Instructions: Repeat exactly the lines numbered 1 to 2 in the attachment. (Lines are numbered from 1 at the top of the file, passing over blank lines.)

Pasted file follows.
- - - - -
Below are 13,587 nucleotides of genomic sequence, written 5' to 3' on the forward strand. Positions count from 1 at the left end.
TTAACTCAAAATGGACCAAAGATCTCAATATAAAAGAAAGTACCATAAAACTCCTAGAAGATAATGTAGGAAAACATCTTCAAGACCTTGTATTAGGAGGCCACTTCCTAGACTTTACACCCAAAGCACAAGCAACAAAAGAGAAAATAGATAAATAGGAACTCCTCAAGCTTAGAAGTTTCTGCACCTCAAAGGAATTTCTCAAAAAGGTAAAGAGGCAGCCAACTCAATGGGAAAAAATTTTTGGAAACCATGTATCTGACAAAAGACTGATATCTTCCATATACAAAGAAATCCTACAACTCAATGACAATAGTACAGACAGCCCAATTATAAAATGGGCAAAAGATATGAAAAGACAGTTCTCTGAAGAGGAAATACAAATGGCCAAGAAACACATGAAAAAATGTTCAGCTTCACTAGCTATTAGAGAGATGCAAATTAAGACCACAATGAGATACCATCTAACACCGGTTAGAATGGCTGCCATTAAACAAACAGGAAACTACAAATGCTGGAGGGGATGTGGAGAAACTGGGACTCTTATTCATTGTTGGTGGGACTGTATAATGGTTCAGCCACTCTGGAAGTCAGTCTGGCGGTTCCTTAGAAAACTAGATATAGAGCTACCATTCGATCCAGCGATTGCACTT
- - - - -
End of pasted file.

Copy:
Below are 13,587 nucleotides of genomic sequence, written 5' to 3' on the forward strand. Positions count from 1 at the left end.
TTAACTCAAAATGGACCAAAGATCTCAATATAAAAGAAAGTACCATAAAACTCCTAGAAGATAATGTAGGAAAACATCTTCAAGACCTTGTATTAGGAGGCCACTTCCTAGACTTTACACCCAAAGCACAAGCAACAAAAGAGAAAATAGATAAATAGGAACTCCTCAAGCTTAGAAGTTTCTGCACCTCAAAGGAATTTCTCAAAAAGGTAAAGAGGCAGCCAACTCAATGGGAAAAAATTTTTGGAAACCATGTATCTGACAAAAGACTGATATCTTCCATATACAAAGAAATCCTACAACTCAATGACAATAGTACAGACAGCCCAATTATAAAATGGGCAAAAGATATGAAAAGACAGTTCTCTGAAGAGGAAATACAAATGGCCAAGAAACACATGAAAAAATGTTCAGCTTCACTAGCTATTAGAGAGATGCAAATTAAGACCACAATGAGATACCATCTAACACCGGTTAGAATGGCTGCCATTAAACAAACAGGAAACTACAAATGCTGGAGGGGATGTGGAGAAACTGGGACTCTTATTCATTGTTGGTGGGACTGTATAATGGTTCAGCCACTCTGGAAGTCAGTCTGGCGGTTCCTTAGAAAACTAGATATAGAGCTACCATTCGATCCAGCGATTGCACTT